If you are using the online installer, Qt 5.6.3 can be updated using the maintenance tool. Offline packages are available for commercial users in the Qt Account portal and at the qt.io Download page for open-source users.
Less than a month after Krita 3.2.1, we’re getting ready to release Krita 3.3.0. We’re bumping the version because there are some important changes for Windows users in this version!
Alvin Wong has implemented support for the Windows 8 event API, which means that Krita now supports the n-trig pen in the Surface line of laptops (and similar laptops from Dell, HP and Acer) natively. This is still very new, so you have to enable this in the tablet settings:
And he also refactored Krita’s hardware-accelerated display functionality to optionally use Angle on Windows instead of native OpenGL. That means that many problems with Intel display chips and broken driver versions are worked around because Krita now indirectly uses Direct3D.
There are more changes in this release, of course:
- Some visual glitches when using hi-dpi screens are fixed (remember: on Windows and Linux, you need to enable this in the settings dialog).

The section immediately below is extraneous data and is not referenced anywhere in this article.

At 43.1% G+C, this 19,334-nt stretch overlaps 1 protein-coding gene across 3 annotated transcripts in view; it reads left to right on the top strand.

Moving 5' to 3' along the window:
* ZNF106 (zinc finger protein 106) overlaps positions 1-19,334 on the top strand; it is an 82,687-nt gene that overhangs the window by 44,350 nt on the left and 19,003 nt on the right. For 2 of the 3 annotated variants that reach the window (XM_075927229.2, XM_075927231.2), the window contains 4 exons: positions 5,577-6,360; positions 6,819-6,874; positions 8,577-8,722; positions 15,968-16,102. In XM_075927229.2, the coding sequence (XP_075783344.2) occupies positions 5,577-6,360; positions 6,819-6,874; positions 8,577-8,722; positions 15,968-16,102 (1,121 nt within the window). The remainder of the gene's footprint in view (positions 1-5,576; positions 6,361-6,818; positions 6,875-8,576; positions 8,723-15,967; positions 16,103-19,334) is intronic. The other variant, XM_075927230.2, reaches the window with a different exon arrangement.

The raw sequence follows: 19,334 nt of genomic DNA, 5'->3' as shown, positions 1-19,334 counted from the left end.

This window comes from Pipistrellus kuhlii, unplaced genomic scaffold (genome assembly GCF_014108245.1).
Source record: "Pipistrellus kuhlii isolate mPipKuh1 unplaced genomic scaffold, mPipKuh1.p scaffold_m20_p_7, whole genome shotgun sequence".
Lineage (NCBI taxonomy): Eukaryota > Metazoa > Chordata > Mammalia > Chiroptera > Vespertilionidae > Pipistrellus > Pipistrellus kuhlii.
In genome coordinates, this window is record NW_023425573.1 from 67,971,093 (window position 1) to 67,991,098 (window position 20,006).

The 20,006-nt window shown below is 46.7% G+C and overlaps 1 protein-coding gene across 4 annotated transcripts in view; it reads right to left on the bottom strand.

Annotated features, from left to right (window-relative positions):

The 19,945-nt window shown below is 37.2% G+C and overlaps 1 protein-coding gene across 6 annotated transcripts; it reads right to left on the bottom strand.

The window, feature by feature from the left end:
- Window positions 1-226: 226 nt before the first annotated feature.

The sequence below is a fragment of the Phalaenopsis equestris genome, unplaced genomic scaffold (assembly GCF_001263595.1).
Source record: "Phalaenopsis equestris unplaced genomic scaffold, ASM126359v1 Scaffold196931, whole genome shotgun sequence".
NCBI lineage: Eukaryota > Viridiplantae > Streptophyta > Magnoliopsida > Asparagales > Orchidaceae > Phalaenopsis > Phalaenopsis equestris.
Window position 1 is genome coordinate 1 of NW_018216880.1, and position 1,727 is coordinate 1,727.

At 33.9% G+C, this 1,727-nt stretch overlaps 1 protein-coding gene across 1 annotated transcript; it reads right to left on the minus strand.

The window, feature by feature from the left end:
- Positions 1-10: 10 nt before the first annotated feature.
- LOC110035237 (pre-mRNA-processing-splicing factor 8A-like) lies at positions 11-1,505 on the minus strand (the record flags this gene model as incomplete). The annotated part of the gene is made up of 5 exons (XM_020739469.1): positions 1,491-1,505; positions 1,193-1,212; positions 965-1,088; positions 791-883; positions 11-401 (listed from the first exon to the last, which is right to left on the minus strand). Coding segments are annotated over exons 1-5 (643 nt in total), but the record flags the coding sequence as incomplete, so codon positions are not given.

- If you create a new image from clipboard, the image will have a title
- Favorite blending modes and favorite brush presets are now loaded correctly on startup
- the plugin has been updated to the latest version for Windows and Linux.
- the configuration for setting the path to the plugin has been removed. Krita looks for the plugin in the folder where the krita executable is, and optionally inside a folder with a name that starts with ‘gmic’ next to the krita executable.
- there are several fixes for handling layers and communication between Krita and the plugin
- Some websites save jpeg images with a .png extension: that used to confuse Krita, but Krita now first looks inside the file to see what kind of file it really is.
- 16 and 32 bit floating point images are now converted to 16 bit integer when saving the images as PNG.
- It’s now possible to save the alpha channel to PNG images even if there are no (semi-) transparent pixels in the image
- When hardware accelerated display is disabled, the color picker mode of the brush tool showed a broken cursor; this has been fixed.
- The Reference Images docker now only starts loading images when it is visible, instead on Krita startup. Note: the reference images docker uses Qt’s imageio plugins to load images. If you are running on Linux, remove all Deepin desktop components. Deepin comes with severely broken qimageio plugins that will crash any Qt application that tries to display images.
- File layers now correctly reload on change again
- Add several new commandline options: